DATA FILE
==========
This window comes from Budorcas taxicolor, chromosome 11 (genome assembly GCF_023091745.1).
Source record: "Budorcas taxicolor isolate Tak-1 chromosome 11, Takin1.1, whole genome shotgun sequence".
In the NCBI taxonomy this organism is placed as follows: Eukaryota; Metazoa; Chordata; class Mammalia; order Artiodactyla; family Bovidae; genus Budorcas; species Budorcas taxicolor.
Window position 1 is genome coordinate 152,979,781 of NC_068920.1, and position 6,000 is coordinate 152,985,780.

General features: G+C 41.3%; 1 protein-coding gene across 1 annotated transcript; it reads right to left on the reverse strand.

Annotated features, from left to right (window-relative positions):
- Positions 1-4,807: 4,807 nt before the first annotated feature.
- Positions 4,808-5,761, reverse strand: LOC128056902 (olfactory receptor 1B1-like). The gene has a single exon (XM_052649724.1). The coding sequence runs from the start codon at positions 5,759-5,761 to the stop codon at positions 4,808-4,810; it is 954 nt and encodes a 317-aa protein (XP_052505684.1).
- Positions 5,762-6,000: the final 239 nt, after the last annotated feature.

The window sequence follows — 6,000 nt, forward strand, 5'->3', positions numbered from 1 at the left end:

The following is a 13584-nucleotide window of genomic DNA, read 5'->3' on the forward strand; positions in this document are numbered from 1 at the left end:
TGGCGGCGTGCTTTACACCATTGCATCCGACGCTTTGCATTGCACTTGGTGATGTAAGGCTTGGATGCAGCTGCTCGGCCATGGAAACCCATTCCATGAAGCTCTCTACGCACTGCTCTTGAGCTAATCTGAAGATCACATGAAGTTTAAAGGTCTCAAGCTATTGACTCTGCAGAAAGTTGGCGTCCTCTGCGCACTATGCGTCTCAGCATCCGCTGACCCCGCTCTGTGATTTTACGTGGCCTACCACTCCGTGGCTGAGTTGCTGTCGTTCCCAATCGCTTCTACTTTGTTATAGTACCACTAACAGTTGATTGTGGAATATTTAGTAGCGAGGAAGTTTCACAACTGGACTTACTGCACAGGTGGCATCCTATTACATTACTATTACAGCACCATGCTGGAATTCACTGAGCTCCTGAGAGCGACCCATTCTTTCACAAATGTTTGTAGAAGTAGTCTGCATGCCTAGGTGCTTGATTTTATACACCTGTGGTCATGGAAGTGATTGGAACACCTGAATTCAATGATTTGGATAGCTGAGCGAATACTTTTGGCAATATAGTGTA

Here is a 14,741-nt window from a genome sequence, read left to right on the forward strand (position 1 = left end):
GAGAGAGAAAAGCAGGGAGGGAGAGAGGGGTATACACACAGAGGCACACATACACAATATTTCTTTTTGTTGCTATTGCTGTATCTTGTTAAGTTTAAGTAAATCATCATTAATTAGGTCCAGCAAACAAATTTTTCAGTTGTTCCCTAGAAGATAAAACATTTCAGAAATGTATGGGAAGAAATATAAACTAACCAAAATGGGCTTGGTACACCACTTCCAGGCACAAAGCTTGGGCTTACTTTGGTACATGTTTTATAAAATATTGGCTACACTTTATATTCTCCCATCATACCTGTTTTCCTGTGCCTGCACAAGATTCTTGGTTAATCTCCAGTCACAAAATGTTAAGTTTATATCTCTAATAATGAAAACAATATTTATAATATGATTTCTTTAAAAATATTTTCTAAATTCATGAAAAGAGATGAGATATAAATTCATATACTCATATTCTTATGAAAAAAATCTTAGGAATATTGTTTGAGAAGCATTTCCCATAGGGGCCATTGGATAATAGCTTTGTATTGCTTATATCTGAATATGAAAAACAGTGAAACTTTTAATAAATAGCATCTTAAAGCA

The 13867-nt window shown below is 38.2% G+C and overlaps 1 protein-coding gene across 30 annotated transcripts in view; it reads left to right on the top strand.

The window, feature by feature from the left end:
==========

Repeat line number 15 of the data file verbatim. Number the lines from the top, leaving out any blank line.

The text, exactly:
The 13867-nt window shown below is 38.2% G+C and overlaps 1 protein-coding gene across 30 annotated transcripts in view; it reads left to right on the top strand.